Conversely, while “fiction” moves toward “history,” some historical writing reveals the attractive pull of fiction or at least of the imaginative, verging on the imaginary. Scholars sympathetic to this impulse may claim that history, being selective and subjective, can never be a science; or that the surface of events is less profound than the hidden realm of the psyche, where the scholar’s speculations as to the makeup and motive resemble those of the novelist: they depend more on the author’s sensibility, his hunches, than upon external “fact.”

In other words, counterfactual history is probably here to stay. It is no newcomer, and its purposes and techniques are numerous. In fiction, for example, the author may seek a comic effect from deliberate anachronism, as with Mark Twain’s A Connecticut Yankee in King Arthur’s Court . We laugh at the absurdity of knights in armor carrying advertisement billboards. Scholars, too, now and then flippantly exploit anachronism. The Roman Catholic historian Hilaire Belloc, asked by a younger aspirant how to deal with predominantly Protestant versions of the English past, gave this advice: “Write ‘William the Conqueror then got out of his aeroplane.’ Then all the dons write in and say that there weren’t any aeroplanes in William’s day, and then you write back and say that that’s their anti-Catholic prejudice.”

Serious history need not be solemn stuff. But to achieve some worthwhile end, a counterfactual approach must obviously abide by a few simple rules:

It must not falsify the established record before one’s point of departure . Suppose we consider the consequences if Andrew Jackson had been beaten and killed at the battle of New Orleans instead of gaining his spectacular victory. We would subvert such an inquiry by introducing other, prior assumptions: for instance, that New England had seceded, or that Louisiana was still French.

It must not violate basic historical data . Jackson’s defeat at New Orleans could thus not be attributed to, say, British employment of Harrier jump jets.

It must not go beyond improbability into impossibility . Thus, a woman could not have become a major political figure in nineteenth-century America, nor could a known Roman Catholic have attained the Presidency.

With these provisos, counterfactual history can be instructive as well as entertaining. It can help us to challenge the crude form of narrative-as-explanation embodied in the tag post hoc, ergo propter hoc (“after, therefore because of”).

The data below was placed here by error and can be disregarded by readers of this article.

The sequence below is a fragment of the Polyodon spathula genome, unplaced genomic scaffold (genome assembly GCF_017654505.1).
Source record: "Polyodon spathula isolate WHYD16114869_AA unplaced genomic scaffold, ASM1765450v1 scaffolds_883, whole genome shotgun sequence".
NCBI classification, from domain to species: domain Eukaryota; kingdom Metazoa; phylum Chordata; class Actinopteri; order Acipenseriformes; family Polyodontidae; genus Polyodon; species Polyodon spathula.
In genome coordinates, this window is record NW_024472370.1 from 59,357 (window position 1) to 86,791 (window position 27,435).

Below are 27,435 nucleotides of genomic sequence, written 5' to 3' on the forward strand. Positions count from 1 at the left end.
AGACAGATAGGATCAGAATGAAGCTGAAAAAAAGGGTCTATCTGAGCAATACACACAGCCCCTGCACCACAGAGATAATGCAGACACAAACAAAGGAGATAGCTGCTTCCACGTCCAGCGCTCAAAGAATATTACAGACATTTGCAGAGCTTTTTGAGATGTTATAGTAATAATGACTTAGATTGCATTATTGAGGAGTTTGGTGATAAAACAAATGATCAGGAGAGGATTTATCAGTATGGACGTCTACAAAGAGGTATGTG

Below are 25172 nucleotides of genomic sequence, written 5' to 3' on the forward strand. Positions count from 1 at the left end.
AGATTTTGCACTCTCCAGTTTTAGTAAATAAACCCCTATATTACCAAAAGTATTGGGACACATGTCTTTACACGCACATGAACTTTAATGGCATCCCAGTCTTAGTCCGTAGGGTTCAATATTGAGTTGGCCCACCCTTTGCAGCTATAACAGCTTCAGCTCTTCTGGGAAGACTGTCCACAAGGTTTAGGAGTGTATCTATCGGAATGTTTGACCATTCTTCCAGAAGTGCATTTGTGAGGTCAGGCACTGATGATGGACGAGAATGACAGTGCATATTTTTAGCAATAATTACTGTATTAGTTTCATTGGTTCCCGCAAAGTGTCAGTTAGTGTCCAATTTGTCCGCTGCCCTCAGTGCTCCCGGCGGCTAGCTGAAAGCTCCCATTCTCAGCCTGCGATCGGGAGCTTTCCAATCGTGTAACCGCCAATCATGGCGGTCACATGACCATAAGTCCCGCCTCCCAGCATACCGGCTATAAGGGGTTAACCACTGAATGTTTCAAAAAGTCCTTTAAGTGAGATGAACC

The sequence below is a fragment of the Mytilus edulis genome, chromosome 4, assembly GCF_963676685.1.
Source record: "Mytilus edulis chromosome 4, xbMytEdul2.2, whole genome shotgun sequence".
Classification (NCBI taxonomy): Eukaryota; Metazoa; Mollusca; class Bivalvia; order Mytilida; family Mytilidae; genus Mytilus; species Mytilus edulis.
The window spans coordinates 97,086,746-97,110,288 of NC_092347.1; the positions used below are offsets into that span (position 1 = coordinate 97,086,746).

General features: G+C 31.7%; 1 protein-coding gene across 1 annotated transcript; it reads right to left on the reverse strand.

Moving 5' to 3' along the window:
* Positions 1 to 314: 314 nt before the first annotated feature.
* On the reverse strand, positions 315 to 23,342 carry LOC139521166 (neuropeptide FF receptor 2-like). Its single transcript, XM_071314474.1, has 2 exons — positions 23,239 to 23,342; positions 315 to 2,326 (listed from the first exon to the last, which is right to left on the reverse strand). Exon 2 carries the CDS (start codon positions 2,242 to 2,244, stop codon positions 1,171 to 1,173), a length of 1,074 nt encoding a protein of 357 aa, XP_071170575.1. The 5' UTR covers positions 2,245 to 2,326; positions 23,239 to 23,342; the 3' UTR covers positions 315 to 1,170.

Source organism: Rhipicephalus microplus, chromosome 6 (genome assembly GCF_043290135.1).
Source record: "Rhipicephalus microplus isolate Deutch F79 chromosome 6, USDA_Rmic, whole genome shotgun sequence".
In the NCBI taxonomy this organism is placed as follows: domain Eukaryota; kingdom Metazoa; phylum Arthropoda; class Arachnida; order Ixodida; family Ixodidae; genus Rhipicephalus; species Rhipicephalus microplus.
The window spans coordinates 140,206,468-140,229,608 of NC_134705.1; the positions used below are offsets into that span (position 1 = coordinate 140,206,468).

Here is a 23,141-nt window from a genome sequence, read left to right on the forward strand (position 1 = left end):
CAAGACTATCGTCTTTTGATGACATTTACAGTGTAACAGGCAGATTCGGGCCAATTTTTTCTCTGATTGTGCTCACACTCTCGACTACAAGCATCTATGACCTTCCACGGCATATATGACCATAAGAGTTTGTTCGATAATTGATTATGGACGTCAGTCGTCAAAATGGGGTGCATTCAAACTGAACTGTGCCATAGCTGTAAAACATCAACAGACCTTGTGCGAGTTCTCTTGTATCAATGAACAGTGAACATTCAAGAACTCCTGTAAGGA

Now for the scenarios in the George Washington University test. I think it reasonable to suppose that the American Presidency in its first decades could have develoned differently, though not altogether differently. In the libertarian, constitutionalized, decentralized American context, the office could probably not have become a dictatorship regulated by coups d’état . There was no apparatus of government for George Washington to seize, no palace for him to occupy, no subservient standing army for him to control, even had he wished to. However, the Presidency in 1789 was an untried creation. No one was sure how it should or would evolve. In some respects, whether or not the Founding Fathers recognized this, it was arguably a kind of monarchy—though elective rather than hereditary. The President was head of state, like a king; and in common with constitutional monarchs such as George III, he had a real say in the government of the nation. He could be re-elected indefinitely.

Why did the American Presidency develop as it did? The rectitude and good sense of the first President, George Washington, must be taken into account. He regulated the succession, denying himself a third term, with highly beneficial consequences. There is, too, the element of accident. He was seriously ill during his first term. What if he had died in 1790 or 1791? We need not believe that the United States would have been completely wrecked if that had occurred and the succession had been conceded to Vice-Président John Adams (not a foregone conclusion: the matter of whether a Vice-Président automatically inherited the office on the death of the President was not settled until William Henry Harrison’s sudden demise in 1841). Even so, the shock to the new system might well have weakened its as yet precarious legitimacy. And somewhere between Washington’s conscious policy and sheer accident, there is a specific problem: What if he had had sons? As it happened, few of the early Presidents had male heirs. John Adams did; and sure enough, his son John Quincy Adams eventually attained the Presidency. We need not deem Washington a scoundrel to suppose that, if he had fathered a healthy male or two, paternal pride could conceivably have led him to dream of seeing another generation of Washingtons in the White House. George and Martha were married in January 1759. If a son had been born to them in 1760, he would not have been too young for high office in the 179Os. He could even have directly followed his father as President. If that had happened, the Presidency and the whole nature of American republicanism could have been different.